Republican presidential candidates and the tragedy of the commons

In a world that is becoming more vulnerable to extreme weather events, outdated assumptions about asset values need to be adjusted.

Fred van Beuningen

Aug 29, 2023

The tragedy of the commons
The tragedy of the commons

"The climate change agenda is a hoax," said Presidential Republican candidate Vivek Ramaswamy at last week's debate. "These green subsidies that Biden has put in, all he's done is help China because he doesn't understand," said former South Carolina Gov. Nikki Haley, adding, "Half of the batteries for electric vehicles are made in China, so that's not helping the environment, you're putting money in China's pocket."

One of the first questions asked by the moderator was if the candidates believed human behavior was causing climate change. She asked the candidates to raise their hands if they accepted the science. "We're not school children, let's have the debate," said Gov. DeSantis.

Mr. DeSantis is right: schoolchildren are taught higher-order thinking skills like critical thinking, problem-solving, and scientific paradigms to research, understand, and interpret the natural and social world. Politicians seeking high public office should use those skills to understand how systemic problems can be solved and what needs to be done to leave a better world for future generations.

Tragedy of the Commons

Climate change is an existential threat to the future potential of human existence, as meticulously explained by scientist Toby Ord, and it is tempting to write about the facts and science of climate. Still, this summer, all we had to do was to look outside at a world burning. On the day of the debate, the temperature spiked to at least 100 degrees in Milwaukee, Wis., where the debate was held — a rare benchmark for the northern city.

Republican presidential candidates do not have to travel to Oxford, where Mr. Ord is teaching, to access top-notch climate science. They can talk to MIT or the governmental institute NASA. This presumes, however, the sense of responsibility to rely upon facts, science, and morality to implement the necessary changes.

As for Gov. Haley's China argument that the increasing demand for EVs makes China richer, China is indeed the dominant player in global mineral processing. One can argue that trade wars and increased political tensions are not very strategic. Geographic diversification of critical minerals supply chains, coupled with globally aligned statutory due diligence requirements to make these supply chains cleaner and effective international collaboration, would be a more strategic response than blaming the Chinese for taking a long view.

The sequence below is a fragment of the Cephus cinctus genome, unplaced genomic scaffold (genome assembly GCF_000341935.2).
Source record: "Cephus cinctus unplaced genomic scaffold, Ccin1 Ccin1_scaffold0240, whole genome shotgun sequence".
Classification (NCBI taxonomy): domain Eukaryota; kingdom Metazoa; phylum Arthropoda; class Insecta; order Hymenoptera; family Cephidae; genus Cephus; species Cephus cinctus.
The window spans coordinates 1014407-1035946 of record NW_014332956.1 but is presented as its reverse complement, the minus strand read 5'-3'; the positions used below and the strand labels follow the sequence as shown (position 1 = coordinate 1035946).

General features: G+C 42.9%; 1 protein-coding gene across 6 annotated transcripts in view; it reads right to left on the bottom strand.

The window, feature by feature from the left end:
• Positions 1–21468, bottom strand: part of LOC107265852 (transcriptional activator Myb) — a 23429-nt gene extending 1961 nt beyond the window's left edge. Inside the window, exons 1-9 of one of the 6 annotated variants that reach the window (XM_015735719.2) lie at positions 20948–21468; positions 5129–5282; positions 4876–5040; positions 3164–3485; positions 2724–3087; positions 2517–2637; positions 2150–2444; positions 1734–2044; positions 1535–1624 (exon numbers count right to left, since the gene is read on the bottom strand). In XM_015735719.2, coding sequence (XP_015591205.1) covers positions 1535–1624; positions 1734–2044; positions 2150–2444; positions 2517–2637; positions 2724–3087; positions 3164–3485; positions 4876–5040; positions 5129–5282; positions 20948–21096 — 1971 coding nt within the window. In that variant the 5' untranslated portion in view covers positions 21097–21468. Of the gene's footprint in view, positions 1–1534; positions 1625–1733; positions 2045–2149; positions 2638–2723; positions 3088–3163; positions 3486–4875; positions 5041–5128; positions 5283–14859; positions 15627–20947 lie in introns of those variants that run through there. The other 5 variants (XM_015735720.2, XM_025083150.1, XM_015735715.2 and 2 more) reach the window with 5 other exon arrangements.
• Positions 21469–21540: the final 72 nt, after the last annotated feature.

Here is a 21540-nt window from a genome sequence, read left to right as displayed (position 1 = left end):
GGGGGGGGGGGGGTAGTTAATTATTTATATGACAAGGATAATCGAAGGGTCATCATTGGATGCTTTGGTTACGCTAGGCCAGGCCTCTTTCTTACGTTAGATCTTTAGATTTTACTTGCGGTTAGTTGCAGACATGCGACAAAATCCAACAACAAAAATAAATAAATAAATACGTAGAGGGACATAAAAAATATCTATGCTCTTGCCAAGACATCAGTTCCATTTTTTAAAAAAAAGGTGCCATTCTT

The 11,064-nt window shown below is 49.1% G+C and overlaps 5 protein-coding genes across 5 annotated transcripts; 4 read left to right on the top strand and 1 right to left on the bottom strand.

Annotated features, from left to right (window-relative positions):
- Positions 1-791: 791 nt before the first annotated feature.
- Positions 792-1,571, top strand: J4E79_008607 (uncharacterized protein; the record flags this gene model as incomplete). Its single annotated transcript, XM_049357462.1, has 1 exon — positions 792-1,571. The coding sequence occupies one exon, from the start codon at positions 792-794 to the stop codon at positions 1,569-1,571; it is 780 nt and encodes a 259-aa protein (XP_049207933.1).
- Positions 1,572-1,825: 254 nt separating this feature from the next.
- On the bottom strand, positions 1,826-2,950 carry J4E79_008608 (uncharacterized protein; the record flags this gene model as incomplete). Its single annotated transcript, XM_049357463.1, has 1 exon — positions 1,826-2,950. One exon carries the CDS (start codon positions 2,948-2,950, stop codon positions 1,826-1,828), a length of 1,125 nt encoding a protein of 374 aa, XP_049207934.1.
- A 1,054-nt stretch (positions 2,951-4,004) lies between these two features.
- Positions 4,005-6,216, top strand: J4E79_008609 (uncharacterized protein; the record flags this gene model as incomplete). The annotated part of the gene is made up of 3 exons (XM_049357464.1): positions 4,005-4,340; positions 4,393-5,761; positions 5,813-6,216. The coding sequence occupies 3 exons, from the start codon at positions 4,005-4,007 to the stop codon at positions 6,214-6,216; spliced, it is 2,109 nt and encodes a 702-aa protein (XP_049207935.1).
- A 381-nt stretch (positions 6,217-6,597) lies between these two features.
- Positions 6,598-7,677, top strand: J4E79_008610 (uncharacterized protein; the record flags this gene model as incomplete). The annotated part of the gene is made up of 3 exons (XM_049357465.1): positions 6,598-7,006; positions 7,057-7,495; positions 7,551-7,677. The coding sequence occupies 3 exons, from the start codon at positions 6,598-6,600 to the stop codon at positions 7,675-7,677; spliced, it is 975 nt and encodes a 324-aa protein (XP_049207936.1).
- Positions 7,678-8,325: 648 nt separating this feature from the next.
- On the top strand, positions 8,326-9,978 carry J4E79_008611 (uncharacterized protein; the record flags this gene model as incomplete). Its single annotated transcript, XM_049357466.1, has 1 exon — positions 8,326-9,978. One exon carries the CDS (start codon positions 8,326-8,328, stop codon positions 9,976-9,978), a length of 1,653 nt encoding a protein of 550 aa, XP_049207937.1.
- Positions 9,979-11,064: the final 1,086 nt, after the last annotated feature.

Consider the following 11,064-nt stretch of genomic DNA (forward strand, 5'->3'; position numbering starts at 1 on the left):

The Tragedy of the Commons metaphor illustrates the argument that free access and unrestricted demand for a finite resource like (prehistoric) solar, earth materials, and clean water ultimately reduce the resource through over-exploitation. This occurs because the benefits of exploitation accrue to individuals or groups, each of whom is motivated to maximize the use of the resource to the point in which they become reliant on it, while the costs of the exploitation are borne by all those to whom the resource is available. These costs (externalities)  affect those who did not choose to incur that cost; a feature of the "tragedy of the commons". Politicians who ignore this "tragedy" and the adverse effects associated with it put short-term personal gains like position or power before the potential of future generations.

Undervaluing climate risks in our economy: Reassessment required

Apart from strategic and moral considerations, there is the economy. In a world that is becoming more vulnerable to extreme weather events, outdated assumptions about asset values need to be adjusted. Lex in depth (Financial Times, August 17th ) headlined: "How investors are under-pricing climate risks" and talks about a "climate Minsky moment" (sudden corrections in asset values). Equities have not priced in climate risks. The perceived "remoteness" in times of risk may be one explanation (next to the wicked problem of presidential candidates being in denial), lack of reliable data, and another. The data group Cambridge Econometrics and Ortec Finance recently crunched numbers for Singapore's GIC, an investor with a long horizon. In a "net zero" scenario involving ambitious decarbonization, cumulative returns over 40 years were 10 percent lower than a baseline that assumed no climate change. The most pessimistic outcome was a "failed transition" that put the world on course for a rise of more than 4C from pre-industrial levels by 2100. Cumulative returns were then nearly 40 percent lower than the baseline, though some feel the outcome could be much worse than that, given the unknowable levels of disruption that such a rise might trigger. 

The US housing market could be an impacted sector where climate risks like flooding are not priced in yet. Lex concludes that time is running out for decarbonizing the economy and that financial institutions have begun to price in climate risks but that they should also start to think about the cost of inaction. 

Challenges of achieving carbon-neutral targets

Many global companies have set carbon-neutral targets, and in an earlier blog, I argued that these targets are easy to set but harder to achieve. It was already discouraging to see that the stock prices barely moved when carbon neutrality was announced. Missing these targets, carbon neutrality in 2050 means carbon negative in 2035 for some industries, which may bring a climate Minsky moment closer with higher investor awareness of the physical climate risks. 

Carbon-neutral targets of hard-to-abate sectors can be value-creating but require the design and execution of clear strategies involving portfolio shifts, decarbonization of legacy assets, and the introduction of new technologies.